Students pair up during an activity in the 2013 INSPIRE conference, focused on equipping graduate students with new teching techniques.
Georgia Tech has become a living laboratory for testing new methods and models for classroom education, and that pioneering spirit is even trickling down to graduate students.
This week, the Georgia Tech student chapter of the American Society for Engineering Education (GT-ASEE) will host INSPIRE2, its second annual workshop designed to equip graduate students with new tools and techniques to engage students in the classroom.
“We realize we’re talking to graduate students who aren’t yet in a position to design revolutionary classrooms, so we’re focusing on small changes you can apply yourself in class,” said Scottie-Beth Fleming, a doctoral student in aerospace engineering and former president of GT-ASEE.
What began as a one-day event last year has doubled to two this year. Day one will feature Michael Prince, a professor of chemical engineering at Bucknell University who professes to be “interested in almost any question that has to do with how engineering students learn” and whose research focuses on enhancing classroom experiences.
Day two will include presentations from an array of Tech faculty who are piloting new teaching methods in their classrooms or have expertise in learning sciences. Presenters include Bonnie Ferri, Joe LeDoux, Wendy Newstetter, Caroline Noyes, Amy Pritchett, Dia Sekayi, Don Webster and Damon Williams.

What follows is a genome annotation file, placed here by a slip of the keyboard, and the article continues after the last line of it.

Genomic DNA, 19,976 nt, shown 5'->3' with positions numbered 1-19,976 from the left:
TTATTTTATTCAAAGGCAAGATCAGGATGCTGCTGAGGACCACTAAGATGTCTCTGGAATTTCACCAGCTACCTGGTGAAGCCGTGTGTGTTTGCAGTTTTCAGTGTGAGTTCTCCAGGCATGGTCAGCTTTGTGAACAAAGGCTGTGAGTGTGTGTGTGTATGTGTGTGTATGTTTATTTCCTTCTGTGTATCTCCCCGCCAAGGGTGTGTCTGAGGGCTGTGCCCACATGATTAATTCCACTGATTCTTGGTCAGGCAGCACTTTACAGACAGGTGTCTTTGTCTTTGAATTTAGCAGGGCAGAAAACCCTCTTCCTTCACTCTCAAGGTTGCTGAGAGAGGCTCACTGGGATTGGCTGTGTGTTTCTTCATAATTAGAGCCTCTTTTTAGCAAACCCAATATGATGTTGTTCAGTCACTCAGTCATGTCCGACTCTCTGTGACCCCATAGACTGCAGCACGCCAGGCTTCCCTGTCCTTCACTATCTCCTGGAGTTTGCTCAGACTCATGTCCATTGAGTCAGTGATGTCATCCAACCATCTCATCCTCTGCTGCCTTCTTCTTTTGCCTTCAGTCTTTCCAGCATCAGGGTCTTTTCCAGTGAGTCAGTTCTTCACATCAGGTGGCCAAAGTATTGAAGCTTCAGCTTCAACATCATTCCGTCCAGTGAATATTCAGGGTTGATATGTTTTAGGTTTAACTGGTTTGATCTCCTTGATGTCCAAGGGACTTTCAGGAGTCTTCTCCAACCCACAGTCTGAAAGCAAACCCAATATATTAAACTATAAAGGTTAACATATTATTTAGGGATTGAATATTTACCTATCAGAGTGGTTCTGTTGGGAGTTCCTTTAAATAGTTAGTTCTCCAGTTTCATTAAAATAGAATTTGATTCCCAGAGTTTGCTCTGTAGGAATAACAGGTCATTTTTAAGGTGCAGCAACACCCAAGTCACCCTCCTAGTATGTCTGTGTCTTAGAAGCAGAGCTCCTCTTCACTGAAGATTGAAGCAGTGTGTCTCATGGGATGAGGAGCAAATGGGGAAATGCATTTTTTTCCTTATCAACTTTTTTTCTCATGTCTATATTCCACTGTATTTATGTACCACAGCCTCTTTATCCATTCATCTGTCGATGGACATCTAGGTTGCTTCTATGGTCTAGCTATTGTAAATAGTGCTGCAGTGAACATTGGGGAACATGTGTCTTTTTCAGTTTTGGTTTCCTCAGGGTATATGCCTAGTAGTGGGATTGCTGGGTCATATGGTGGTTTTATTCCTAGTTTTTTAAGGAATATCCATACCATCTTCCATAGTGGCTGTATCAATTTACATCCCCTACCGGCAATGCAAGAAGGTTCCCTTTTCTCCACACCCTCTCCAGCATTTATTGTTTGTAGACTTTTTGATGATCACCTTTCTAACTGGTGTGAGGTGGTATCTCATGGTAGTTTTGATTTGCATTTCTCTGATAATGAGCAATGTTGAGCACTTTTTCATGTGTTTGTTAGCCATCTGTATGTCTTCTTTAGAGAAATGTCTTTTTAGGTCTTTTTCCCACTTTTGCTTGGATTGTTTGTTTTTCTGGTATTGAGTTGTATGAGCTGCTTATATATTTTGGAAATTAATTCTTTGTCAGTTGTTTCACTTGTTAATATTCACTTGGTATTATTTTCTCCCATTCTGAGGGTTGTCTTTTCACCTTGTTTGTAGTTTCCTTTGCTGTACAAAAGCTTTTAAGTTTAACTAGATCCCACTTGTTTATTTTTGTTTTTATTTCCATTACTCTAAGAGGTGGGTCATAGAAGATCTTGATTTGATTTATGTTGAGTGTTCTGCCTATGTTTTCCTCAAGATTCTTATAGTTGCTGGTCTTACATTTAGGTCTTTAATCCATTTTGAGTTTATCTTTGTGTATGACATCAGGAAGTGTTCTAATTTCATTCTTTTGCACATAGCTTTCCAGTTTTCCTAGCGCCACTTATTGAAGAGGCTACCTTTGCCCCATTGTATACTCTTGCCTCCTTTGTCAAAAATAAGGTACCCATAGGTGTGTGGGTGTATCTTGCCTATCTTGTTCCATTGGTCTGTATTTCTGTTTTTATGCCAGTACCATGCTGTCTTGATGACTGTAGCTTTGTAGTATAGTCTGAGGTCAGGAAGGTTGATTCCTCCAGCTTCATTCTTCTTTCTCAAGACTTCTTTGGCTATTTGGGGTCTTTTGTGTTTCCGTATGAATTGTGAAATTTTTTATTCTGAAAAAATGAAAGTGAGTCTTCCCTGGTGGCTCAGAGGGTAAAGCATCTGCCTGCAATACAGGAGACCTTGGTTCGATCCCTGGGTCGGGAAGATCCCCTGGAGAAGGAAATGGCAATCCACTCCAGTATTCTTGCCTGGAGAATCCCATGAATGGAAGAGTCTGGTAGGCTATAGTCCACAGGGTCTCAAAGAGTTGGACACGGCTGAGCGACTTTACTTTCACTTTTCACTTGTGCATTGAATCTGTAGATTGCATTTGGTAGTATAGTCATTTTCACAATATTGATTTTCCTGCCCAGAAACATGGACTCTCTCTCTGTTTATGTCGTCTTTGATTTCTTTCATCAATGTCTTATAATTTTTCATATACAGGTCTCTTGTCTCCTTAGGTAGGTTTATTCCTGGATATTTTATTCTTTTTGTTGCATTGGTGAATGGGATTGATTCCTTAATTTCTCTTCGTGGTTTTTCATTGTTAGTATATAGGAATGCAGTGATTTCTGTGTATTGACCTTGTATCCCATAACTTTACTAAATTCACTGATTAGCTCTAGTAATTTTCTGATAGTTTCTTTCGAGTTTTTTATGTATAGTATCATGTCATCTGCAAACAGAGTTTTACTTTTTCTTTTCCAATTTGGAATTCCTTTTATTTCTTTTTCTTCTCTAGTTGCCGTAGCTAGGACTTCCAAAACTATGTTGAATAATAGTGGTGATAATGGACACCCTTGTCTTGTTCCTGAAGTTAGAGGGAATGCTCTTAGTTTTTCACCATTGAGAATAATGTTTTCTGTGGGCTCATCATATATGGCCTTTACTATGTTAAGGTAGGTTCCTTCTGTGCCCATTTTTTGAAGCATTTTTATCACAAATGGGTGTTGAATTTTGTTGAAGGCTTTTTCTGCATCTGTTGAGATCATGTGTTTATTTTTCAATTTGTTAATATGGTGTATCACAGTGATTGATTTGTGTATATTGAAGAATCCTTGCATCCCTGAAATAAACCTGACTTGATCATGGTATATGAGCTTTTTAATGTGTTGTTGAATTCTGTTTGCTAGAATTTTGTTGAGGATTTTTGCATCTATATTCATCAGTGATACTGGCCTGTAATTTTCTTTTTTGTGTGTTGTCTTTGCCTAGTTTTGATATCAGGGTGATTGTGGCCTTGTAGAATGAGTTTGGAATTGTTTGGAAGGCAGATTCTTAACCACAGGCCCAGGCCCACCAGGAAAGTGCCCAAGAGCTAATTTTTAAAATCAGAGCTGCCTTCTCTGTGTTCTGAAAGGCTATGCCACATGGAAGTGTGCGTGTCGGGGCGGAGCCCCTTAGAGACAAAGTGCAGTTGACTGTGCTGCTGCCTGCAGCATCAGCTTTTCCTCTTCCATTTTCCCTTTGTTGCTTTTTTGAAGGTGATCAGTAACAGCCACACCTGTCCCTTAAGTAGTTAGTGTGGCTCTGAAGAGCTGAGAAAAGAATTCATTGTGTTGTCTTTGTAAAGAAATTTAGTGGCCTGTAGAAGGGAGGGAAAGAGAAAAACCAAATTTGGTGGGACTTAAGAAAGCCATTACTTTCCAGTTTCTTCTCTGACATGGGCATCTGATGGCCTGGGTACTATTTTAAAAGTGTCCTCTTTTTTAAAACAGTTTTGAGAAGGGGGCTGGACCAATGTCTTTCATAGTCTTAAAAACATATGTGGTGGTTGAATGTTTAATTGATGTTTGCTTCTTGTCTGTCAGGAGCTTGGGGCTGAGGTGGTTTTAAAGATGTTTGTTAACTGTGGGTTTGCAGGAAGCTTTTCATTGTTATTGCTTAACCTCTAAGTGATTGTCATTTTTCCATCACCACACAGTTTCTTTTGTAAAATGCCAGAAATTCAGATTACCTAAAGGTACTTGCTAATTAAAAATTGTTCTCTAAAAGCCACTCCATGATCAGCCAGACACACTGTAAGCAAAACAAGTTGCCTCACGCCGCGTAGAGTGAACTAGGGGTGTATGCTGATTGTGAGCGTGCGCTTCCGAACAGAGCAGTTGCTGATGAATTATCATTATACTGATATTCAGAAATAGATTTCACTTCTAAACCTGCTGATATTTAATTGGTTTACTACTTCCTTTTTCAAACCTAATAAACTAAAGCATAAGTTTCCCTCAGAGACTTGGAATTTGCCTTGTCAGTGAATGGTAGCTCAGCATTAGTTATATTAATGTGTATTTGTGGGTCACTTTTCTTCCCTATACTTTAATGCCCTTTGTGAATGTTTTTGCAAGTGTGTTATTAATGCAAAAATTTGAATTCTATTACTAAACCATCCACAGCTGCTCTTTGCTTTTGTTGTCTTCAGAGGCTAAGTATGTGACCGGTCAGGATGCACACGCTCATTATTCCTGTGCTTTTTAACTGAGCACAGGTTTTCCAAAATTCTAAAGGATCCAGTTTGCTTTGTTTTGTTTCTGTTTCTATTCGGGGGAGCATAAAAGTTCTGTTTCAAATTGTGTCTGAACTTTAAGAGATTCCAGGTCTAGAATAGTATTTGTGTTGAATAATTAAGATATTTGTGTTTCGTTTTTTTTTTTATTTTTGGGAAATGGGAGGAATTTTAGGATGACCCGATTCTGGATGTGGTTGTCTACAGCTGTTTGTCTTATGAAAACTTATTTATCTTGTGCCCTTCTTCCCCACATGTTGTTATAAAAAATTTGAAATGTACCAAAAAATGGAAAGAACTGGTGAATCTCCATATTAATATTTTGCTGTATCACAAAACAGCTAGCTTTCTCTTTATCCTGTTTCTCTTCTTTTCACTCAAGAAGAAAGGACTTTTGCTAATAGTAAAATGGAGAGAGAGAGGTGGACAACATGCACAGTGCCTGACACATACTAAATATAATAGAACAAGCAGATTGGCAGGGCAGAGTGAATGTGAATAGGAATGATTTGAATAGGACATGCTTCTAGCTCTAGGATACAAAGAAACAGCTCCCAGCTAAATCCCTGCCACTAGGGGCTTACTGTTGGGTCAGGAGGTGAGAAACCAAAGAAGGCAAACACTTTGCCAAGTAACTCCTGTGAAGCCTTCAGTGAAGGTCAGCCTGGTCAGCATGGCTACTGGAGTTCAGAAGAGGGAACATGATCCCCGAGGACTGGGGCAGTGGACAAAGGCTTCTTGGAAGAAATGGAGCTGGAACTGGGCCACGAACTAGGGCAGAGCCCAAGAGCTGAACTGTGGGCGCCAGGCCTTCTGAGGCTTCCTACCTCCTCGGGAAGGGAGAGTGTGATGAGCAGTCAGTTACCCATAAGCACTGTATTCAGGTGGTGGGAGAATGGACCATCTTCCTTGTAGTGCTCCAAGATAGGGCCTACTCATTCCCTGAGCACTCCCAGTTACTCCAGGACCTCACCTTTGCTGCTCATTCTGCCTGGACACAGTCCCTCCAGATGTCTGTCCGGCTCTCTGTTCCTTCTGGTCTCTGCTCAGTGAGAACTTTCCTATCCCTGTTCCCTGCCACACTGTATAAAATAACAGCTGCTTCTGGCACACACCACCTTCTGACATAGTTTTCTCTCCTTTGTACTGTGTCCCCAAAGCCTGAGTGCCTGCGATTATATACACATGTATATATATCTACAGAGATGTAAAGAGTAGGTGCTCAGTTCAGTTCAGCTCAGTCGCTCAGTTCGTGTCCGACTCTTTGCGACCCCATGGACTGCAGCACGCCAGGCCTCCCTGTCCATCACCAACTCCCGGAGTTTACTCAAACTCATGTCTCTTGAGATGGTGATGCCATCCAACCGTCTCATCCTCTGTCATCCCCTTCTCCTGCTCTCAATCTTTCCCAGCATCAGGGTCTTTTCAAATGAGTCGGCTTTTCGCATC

A panel of graduate students, all of whom have completed the Center for the Enhancement of Teaching and Learning’s (CETL) Tech to Teaching program, will talk with their peers about their experiences as instructors of college courses.
All presenters will discuss active learning, focusing on student-centered classroom organization.
As a national organization, ASEE takes learning research and applies it to the classroom. GT-ASEE was founded in 2011 by graduate students and aims to create a community of students interested in enhancing classroom experiences through teaching and scholarship. Newstetter also serves as the organization’s advisor.
“I didn’t recognize the importance of the intricacies involved in effective classroom design when I first started my Ph.D. program,” Fleming said. “Learning about the scholarship of teaching and learning got me involved with and excited about the future of engineering education. I now hope to incorporate contributions to engineering education in my end thesis.”
The workshop is free to attend, thanks to support from Graduate Education and Faculty Affairs, the Student Government Association, CETL, Georgia Tech Student Foundation, and Campus Services Buzzfunds. Nearly 100 are expected to attend this year.
Last revised August 1, 2017